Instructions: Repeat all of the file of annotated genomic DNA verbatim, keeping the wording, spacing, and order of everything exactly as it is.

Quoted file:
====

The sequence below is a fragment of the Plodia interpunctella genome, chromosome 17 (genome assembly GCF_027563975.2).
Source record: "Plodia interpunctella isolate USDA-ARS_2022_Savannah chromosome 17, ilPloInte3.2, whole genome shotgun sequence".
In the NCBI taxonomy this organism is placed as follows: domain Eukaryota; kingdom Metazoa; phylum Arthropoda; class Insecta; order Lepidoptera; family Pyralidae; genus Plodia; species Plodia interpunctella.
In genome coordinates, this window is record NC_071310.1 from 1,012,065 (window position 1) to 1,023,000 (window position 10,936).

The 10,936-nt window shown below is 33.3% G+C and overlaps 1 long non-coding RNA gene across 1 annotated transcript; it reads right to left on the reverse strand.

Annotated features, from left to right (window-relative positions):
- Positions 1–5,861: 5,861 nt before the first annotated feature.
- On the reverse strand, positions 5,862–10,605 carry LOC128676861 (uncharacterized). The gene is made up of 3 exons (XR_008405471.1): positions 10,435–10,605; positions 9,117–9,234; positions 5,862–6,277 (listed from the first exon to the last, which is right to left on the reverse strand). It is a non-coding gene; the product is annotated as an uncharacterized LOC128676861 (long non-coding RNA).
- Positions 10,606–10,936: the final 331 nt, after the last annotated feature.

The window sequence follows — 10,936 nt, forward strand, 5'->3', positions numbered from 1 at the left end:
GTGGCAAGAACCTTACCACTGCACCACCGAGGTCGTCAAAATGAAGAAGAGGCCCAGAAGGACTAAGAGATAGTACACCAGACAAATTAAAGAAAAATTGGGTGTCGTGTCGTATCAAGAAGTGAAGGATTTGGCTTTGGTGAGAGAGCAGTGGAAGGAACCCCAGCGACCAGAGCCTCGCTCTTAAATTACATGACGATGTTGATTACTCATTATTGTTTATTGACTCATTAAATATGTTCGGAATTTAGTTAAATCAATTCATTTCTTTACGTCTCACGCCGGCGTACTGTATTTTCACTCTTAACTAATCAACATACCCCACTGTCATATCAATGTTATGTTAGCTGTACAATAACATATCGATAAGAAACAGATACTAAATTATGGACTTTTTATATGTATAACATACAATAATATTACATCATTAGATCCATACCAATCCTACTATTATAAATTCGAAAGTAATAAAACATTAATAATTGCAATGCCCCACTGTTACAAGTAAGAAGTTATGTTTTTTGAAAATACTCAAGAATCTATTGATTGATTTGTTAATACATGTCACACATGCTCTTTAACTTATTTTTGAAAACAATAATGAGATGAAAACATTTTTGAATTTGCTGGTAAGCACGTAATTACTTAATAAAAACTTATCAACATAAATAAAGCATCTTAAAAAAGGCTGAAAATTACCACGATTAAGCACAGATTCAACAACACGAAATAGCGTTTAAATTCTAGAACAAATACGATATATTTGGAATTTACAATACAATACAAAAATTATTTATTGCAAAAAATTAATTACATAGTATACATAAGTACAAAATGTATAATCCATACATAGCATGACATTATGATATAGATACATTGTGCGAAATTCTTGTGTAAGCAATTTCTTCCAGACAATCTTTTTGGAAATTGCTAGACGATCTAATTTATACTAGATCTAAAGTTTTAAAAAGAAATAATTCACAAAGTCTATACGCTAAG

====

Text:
The sequence below is a fragment of the Plodia interpunctella genome, chromosome 17 (genome assembly GCF_027563975.2).
Source record: "Plodia interpunctella isolate USDA-ARS_2022_Savannah chromosome 17, ilPloInte3.2, whole genome shotgun sequence".
In the NCBI taxonomy this organism is placed as follows: domain Eukaryota; kingdom Metazoa; phylum Arthropoda; class Insecta; order Lepidoptera; family Pyralidae; genus Plodia; species Plodia interpunctella.
In genome coordinates, this window is record NC_071310.1 from 1,012,065 (window position 1) to 1,023,000 (window position 10,936).

The 10,936-nt window shown below is 33.3% G+C and overlaps 1 long non-coding RNA gene across 1 annotated transcript; it reads right to left on the reverse strand.

Annotated features, from left to right (window-relative positions):
- Positions 1–5,861: 5,861 nt before the first annotated feature.
- On the reverse strand, positions 5,862–10,605 carry LOC128676861 (uncharacterized). The gene is made up of 3 exons (XR_008405471.1): positions 10,435–10,605; positions 9,117–9,234; positions 5,862–6,277 (listed from the first exon to the last, which is right to left on the reverse strand). It is a non-coding gene; the product is annotated as an uncharacterized LOC128676861 (long non-coding RNA).
- Positions 10,606–10,936: the final 331 nt, after the last annotated feature.

The window sequence follows — 10,936 nt, forward strand, 5'->3', positions numbered from 1 at the left end:
GTGGCAAGAACCTTACCACTGCACCACCGAGGTCGTCAAAATGAAGAAGAGGCCCAGAAGGACTAAGAGATAGTACACCAGACAAATTAAAGAAAAATTGGGTGTCGTGTCGTATCAAGAAGTGAAGGATTTGGCTTTGGTGAGAGAGCAGTGGAAGGAACCCCAGCGACCAGAGCCTCGCTCTTAAATTACATGACGATGTTGATTACTCATTATTGTTTATTGACTCATTAAATATGTTCGGAATTTAGTTAAATCAATTCATTTCTTTACGTCTCACGCCGGCGTACTGTATTTTCACTCTTAACTAATCAACATACCCCACTGTCATATCAATGTTATGTTAGCTGTACAATAACATATCGATAAGAAACAGATACTAAATTATGGACTTTTTATATGTATAACATACAATAATATTACATCATTAGATCCATACCAATCCTACTATTATAAATTCGAAAGTAATAAAACATTAATAATTGCAATGCCCCACTGTTACAAGTAAGAAGTTATGTTTTTTGAAAATACTCAAGAATCTATTGATTGATTTGTTAATACATGTCACACATGCTCTTTAACTTATTTTTGAAAACAATAATGAGATGAAAACATTTTTGAATTTGCTGGTAAGCACGTAATTACTTAATAAAAACTTATCAACATAAATAAAGCATCTTAAAAAAGGCTGAAAATTACCACGATTAAGCACAGATTCAACAACACGAAATAGCGTTTAAATTCTAGAACAAATACGATATATTTGGAATTTACAATACAATACAAAAATTATTTATTGCAAAAAATTAATTACATAGTATACATAAGTACAAAATGTATAATCCATACATAGCATGACATTATGATATAGATACATTGTGCGAAATTCTTGTGTAAGCAATTTCTTCCAGACAATCTTTTTGGAAATTGCTAGACGATCTAATTTATACTAGATCTAAAGTTTTAAAAAGAAATAATTCACAAAGTCTATACGCTAAG